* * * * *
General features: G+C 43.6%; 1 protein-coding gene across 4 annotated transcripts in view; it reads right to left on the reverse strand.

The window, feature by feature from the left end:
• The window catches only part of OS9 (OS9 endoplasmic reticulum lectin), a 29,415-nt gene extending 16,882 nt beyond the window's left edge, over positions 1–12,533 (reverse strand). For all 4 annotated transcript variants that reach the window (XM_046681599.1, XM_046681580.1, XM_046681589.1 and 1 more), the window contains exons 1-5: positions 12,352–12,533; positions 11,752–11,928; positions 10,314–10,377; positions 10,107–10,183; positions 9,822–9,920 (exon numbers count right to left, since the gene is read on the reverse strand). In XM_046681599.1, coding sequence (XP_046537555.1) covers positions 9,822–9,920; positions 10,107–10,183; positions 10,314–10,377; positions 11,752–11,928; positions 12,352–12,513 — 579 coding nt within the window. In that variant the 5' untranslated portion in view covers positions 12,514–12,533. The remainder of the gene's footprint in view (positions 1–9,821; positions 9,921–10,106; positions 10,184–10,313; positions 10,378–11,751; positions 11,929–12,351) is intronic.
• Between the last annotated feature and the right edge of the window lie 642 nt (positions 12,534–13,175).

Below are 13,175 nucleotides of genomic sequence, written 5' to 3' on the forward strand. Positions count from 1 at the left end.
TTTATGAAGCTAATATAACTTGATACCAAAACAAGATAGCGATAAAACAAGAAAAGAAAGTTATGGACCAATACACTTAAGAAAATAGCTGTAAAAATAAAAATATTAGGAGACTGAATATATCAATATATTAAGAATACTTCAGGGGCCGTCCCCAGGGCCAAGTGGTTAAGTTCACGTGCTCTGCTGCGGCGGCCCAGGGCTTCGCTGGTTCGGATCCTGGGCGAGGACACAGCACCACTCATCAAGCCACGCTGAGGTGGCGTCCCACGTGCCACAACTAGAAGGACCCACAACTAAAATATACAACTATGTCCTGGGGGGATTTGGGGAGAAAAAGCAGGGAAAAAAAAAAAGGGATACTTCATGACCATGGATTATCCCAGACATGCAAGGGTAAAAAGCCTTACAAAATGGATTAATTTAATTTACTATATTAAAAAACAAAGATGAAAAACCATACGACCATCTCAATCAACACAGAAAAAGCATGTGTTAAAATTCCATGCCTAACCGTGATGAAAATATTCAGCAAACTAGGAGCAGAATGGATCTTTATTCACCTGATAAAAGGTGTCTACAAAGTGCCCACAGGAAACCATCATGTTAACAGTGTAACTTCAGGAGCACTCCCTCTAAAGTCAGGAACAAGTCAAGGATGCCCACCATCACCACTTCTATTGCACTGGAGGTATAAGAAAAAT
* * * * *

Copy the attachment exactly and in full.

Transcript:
General features: G+C 43.6%; 1 protein-coding gene across 4 annotated transcripts in view; it reads right to left on the reverse strand.

The window, feature by feature from the left end:
• The window catches only part of OS9 (OS9 endoplasmic reticulum lectin), a 29,415-nt gene extending 16,882 nt beyond the window's left edge, over positions 1–12,533 (reverse strand). For all 4 annotated transcript variants that reach the window (XM_046681599.1, XM_046681580.1, XM_046681589.1 and 1 more), the window contains exons 1-5: positions 12,352–12,533; positions 11,752–11,928; positions 10,314–10,377; positions 10,107–10,183; positions 9,822–9,920 (exon numbers count right to left, since the gene is read on the reverse strand). In XM_046681599.1, coding sequence (XP_046537555.1) covers positions 9,822–9,920; positions 10,107–10,183; positions 10,314–10,377; positions 11,752–11,928; positions 12,352–12,513 — 579 coding nt within the window. In that variant the 5' untranslated portion in view covers positions 12,514–12,533. The remainder of the gene's footprint in view (positions 1–9,821; positions 9,921–10,106; positions 10,184–10,313; positions 10,378–11,751; positions 11,929–12,351) is intronic.
• Between the last annotated feature and the right edge of the window lie 642 nt (positions 12,534–13,175).

Below are 13,175 nucleotides of genomic sequence, written 5' to 3' on the forward strand. Positions count from 1 at the left end.
TTTATGAAGCTAATATAACTTGATACCAAAACAAGATAGCGATAAAACAAGAAAAGAAAGTTATGGACCAATACACTTAAGAAAATAGCTGTAAAAATAAAAATATTAGGAGACTGAATATATCAATATATTAAGAATACTTCAGGGGCCGTCCCCAGGGCCAAGTGGTTAAGTTCACGTGCTCTGCTGCGGCGGCCCAGGGCTTCGCTGGTTCGGATCCTGGGCGAGGACACAGCACCACTCATCAAGCCACGCTGAGGTGGCGTCCCACGTGCCACAACTAGAAGGACCCACAACTAAAATATACAACTATGTCCTGGGGGGATTTGGGGAGAAAAAGCAGGGAAAAAAAAAAAGGGATACTTCATGACCATGGATTATCCCAGACATGCAAGGGTAAAAAGCCTTACAAAATGGATTAATTTAATTTACTATATTAAAAAACAAAGATGAAAAACCATACGACCATCTCAATCAACACAGAAAAAGCATGTGTTAAAATTCCATGCCTAACCGTGATGAAAATATTCAGCAAACTAGGAGCAGAATGGATCTTTATTCACCTGATAAAAGGTGTCTACAAAGTGCCCACAGGAAACCATCATGTTAACAGTGTAACTTCAGGAGCACTCCCTCTAAAGTCAGGAACAAGTCAAGGATGCCCACCATCACCACTTCTATTGCACTGGAGGTATAAGAAAAAT